When things go awry, we often discover that wishful thinking played a role. As we've seen, it can affect our perceptions, our interpretations of those perceptions, the inferences we draw from those interpretations, and our choices of responses. We continue now exploring how it can affect that first stage, our perceptions.
- Sunk cost effect
- The sunk cost effect makes us more likely to continue along lines where we already have investments. With respect to perceptions, it causes us to acquire more information about familiar options, as opposed to options about which we know less. Since our preferences (our wishes) often set priorities, sunk costs tend to curtail acquisition of information about options that are inconsistent with our wishes, even when those options have superior potential. Our wished-for options therefore seem superior if for no other reason than that we know more about them.
- Have you set research priorities according to what you wish were true? Have you invested in learning more about the familiar, or do you set priorities on the basis of objectively assessed potential?
- Sunk time effect
- Given the analogy between time and other finite resources, it's surprising that investigations into a "sunk time effect" have begun so recently. But evidence does suggest its existence [Navarro 2009]. Having spent time investigating what we wish were true, we're more likely to continue along those lines, even when other options are more promising.
- Have you spent so much time on preferred options that you feel you have no time to examine alternatives? Was there an earlier point when you could have considered alternatives?
- Anchoring is the tendency to rely too much on information received first, compared to later arriving information. The first information sets an "anchor." It becomes the standard against which we evaluate all subsequent information. When we gather information in support of our wishes first, as is often done, our wishes can become anchors.
- Imagine how you would have evaluated later-arriving information if it had arrived earlier. Would it have had a different effect then? Would it have changed the questions you asked?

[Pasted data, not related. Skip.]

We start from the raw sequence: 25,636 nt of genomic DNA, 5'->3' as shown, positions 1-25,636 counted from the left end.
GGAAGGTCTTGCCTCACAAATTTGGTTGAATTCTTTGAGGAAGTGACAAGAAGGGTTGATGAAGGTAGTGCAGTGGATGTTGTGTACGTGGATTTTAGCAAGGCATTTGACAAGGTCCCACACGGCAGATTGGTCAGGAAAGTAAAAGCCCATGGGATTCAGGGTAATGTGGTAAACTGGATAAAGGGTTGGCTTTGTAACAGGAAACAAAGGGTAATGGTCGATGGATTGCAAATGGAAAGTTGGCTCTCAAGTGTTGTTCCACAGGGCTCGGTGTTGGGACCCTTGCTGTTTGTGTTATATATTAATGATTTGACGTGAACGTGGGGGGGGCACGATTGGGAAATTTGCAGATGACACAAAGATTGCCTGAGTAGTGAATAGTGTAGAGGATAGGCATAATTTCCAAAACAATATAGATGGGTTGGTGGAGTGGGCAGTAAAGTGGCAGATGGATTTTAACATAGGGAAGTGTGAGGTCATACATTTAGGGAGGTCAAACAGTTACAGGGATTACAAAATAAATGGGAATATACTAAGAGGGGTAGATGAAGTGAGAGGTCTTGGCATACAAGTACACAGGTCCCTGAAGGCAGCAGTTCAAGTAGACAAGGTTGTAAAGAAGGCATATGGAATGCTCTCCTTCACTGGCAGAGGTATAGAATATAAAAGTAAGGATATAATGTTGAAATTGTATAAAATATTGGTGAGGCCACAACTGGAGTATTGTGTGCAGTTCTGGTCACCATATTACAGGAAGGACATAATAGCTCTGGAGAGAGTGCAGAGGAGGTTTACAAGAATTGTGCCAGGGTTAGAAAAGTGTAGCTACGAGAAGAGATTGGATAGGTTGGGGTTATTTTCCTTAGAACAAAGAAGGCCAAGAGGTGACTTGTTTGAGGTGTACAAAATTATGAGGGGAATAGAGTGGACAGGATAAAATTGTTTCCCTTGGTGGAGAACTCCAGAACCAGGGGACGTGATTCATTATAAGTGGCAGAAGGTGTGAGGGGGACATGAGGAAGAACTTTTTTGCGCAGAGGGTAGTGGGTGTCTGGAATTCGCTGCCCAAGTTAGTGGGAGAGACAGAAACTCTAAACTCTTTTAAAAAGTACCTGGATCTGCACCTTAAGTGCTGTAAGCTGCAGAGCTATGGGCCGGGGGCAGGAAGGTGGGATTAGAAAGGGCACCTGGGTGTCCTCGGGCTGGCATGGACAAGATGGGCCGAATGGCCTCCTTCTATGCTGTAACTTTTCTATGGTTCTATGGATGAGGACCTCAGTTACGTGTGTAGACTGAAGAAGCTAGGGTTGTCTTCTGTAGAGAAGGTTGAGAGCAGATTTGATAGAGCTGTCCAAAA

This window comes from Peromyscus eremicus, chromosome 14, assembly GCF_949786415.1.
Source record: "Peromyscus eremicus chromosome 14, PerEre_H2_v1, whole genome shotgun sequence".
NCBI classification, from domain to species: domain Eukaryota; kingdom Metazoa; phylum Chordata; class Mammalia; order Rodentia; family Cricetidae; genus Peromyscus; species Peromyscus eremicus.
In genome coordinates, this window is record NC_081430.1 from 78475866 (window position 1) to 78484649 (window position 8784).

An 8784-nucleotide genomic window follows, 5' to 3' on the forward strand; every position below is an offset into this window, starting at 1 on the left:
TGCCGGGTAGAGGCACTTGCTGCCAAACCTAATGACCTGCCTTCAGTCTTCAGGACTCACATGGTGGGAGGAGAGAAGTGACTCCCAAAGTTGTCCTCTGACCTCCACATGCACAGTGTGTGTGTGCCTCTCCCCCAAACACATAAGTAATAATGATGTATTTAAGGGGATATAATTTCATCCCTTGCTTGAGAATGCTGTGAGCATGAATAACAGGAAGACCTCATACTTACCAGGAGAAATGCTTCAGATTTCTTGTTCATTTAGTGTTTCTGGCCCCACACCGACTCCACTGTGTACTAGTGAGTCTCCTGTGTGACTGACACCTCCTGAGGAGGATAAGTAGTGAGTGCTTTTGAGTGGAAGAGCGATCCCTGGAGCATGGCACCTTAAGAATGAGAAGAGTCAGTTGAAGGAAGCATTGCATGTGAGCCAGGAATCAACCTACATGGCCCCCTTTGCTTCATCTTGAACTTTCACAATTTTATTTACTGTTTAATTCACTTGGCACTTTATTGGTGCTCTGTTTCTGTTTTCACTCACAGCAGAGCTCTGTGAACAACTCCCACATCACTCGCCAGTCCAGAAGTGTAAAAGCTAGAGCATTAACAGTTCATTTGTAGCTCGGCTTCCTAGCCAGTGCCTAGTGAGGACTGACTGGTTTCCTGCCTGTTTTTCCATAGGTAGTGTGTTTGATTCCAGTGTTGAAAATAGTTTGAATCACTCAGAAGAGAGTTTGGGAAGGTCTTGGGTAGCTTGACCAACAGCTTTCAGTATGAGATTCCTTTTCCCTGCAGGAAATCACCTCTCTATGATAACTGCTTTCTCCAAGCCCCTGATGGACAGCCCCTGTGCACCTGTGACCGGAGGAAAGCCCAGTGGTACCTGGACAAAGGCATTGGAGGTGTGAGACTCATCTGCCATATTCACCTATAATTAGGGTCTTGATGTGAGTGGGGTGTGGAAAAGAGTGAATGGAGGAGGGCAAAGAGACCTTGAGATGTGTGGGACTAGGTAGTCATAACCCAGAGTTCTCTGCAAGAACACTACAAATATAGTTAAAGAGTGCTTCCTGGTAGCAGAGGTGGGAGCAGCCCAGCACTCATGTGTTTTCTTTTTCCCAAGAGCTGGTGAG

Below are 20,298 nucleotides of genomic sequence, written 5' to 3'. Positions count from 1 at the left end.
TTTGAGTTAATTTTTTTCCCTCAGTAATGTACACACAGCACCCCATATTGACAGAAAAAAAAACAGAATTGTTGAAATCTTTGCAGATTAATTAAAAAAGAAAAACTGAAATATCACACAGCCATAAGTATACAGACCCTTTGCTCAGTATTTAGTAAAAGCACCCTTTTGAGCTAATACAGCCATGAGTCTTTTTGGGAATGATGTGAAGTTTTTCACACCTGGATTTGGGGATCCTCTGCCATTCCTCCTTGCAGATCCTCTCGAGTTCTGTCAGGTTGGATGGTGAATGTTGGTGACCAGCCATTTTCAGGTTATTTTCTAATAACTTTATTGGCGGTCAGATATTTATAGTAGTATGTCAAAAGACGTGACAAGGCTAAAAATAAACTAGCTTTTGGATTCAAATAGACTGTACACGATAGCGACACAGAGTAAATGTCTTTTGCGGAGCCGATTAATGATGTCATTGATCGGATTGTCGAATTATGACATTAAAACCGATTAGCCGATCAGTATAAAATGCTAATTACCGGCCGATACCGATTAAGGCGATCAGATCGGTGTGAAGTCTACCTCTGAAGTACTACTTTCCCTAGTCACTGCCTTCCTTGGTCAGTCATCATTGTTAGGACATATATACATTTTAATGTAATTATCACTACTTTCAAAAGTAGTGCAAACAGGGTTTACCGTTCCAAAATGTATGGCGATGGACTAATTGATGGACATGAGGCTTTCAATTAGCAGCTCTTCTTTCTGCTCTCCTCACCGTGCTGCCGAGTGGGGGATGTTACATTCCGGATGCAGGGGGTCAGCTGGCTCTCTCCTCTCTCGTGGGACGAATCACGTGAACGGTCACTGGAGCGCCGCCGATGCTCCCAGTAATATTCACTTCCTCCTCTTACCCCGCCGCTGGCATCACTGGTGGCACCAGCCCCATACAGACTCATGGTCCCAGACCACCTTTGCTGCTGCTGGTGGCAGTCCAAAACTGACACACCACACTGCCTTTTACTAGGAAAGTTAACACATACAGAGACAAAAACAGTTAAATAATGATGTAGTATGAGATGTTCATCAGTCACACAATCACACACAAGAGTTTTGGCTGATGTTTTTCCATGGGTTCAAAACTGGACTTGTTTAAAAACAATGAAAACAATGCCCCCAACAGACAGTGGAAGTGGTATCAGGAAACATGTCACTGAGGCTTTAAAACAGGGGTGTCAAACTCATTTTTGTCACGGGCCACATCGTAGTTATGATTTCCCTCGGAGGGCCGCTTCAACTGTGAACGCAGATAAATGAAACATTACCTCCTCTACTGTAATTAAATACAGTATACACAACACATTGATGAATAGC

- Dunning-Kruger effect
- The Dunning-Kruger When we set learning priorities based
on our preferred approaches, we bias
our learning in favor of our preferences
and at the expense of possibly
superior alternativeseffect has several consequences. It includes the tendency of people who are less competent to overestimate their own competence, the tendency of the more competent to underestimate their own competence, and everyone's tendency to confuse confidence with competence. The least competent are often the most confident; the least confident are often the most competent. We're less likely to accept advice from cautious experts than from confident ignoramuses.
- Is the substance of the advice you receive truly all that matters? Is the manner of the advisor, whether confident or cautious, a factor in your evaluation of that advice? Is the degree of alignment between that advice and what you wanted to hear completely irrelevant?
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For more about the Dunning-Kruger Effect, see "The Paradox of Confidence," Point Lookout for January 7, 2009; "How to Reject Expert Opinion: II," Point Lookout for January 4, 2012; "Devious Political Tactics: More from the Field Manual," Point Lookout for August 29, 2012; "Overconfidence at Work," Point Lookout for April 15, 2015; "Wishful Significance: II," Point Lookout for December 23, 2015; "Cognitive Biases and Influence: I," Point Lookout for July 6, 2016; and "The Paradox of Carefully Chosen Words," Point Lookout for November 16, 2016.
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